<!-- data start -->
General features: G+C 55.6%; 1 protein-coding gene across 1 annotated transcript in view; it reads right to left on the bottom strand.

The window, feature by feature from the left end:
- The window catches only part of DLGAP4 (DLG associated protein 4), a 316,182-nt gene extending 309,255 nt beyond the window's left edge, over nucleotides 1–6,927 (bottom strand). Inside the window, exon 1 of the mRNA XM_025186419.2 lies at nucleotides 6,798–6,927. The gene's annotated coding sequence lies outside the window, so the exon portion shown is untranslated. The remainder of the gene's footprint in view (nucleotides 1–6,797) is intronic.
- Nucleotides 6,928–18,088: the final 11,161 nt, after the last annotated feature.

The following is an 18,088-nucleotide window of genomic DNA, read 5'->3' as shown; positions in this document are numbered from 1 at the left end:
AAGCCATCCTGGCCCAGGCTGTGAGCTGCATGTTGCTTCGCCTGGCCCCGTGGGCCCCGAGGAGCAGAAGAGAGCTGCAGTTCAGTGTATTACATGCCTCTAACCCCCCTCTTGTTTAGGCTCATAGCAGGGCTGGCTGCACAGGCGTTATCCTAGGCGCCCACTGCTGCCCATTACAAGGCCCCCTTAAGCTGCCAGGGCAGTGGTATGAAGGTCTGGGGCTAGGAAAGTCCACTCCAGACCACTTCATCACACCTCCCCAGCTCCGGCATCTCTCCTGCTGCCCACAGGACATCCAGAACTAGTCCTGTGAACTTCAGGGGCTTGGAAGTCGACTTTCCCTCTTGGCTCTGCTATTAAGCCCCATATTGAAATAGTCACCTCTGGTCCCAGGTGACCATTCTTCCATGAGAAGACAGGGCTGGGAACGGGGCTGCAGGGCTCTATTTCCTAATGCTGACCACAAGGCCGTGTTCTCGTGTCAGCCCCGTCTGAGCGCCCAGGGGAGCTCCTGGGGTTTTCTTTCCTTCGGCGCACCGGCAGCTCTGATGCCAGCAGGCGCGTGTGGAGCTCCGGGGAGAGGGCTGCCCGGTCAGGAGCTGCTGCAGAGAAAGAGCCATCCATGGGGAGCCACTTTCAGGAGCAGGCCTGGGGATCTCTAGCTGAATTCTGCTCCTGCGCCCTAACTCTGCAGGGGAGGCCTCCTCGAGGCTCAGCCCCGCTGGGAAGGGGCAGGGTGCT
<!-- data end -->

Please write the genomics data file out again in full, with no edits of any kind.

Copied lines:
General features: G+C 55.6%; 1 protein-coding gene across 1 annotated transcript in view; it reads right to left on the bottom strand.

The window, feature by feature from the left end:
- The window catches only part of DLGAP4 (DLG associated protein 4), a 316,182-nt gene extending 309,255 nt beyond the window's left edge, over nucleotides 1–6,927 (bottom strand). Inside the window, exon 1 of the mRNA XM_025186419.2 lies at nucleotides 6,798–6,927. The gene's annotated coding sequence lies outside the window, so the exon portion shown is untranslated. The remainder of the gene's footprint in view (nucleotides 1–6,797) is intronic.
- Nucleotides 6,928–18,088: the final 11,161 nt, after the last annotated feature.

The following is an 18,088-nucleotide window of genomic DNA, read 5'->3' as shown; positions in this document are numbered from 1 at the left end:
AAGCCATCCTGGCCCAGGCTGTGAGCTGCATGTTGCTTCGCCTGGCCCCGTGGGCCCCGAGGAGCAGAAGAGAGCTGCAGTTCAGTGTATTACATGCCTCTAACCCCCCTCTTGTTTAGGCTCATAGCAGGGCTGGCTGCACAGGCGTTATCCTAGGCGCCCACTGCTGCCCATTACAAGGCCCCCTTAAGCTGCCAGGGCAGTGGTATGAAGGTCTGGGGCTAGGAAAGTCCACTCCAGACCACTTCATCACACCTCCCCAGCTCCGGCATCTCTCCTGCTGCCCACAGGACATCCAGAACTAGTCCTGTGAACTTCAGGGGCTTGGAAGTCGACTTTCCCTCTTGGCTCTGCTATTAAGCCCCATATTGAAATAGTCACCTCTGGTCCCAGGTGACCATTCTTCCATGAGAAGACAGGGCTGGGAACGGGGCTGCAGGGCTCTATTTCCTAATGCTGACCACAAGGCCGTGTTCTCGTGTCAGCCCCGTCTGAGCGCCCAGGGGAGCTCCTGGGGTTTTCTTTCCTTCGGCGCACCGGCAGCTCTGATGCCAGCAGGCGCGTGTGGAGCTCCGGGGAGAGGGCTGCCCGGTCAGGAGCTGCTGCAGAGAAAGAGCCATCCATGGGGAGCCACTTTCAGGAGCAGGCCTGGGGATCTCTAGCTGAATTCTGCTCCTGCGCCCTAACTCTGCAGGGGAGGCCTCCTCGAGGCTCAGCCCCGCTGGGAAGGGGCAGGGTGCT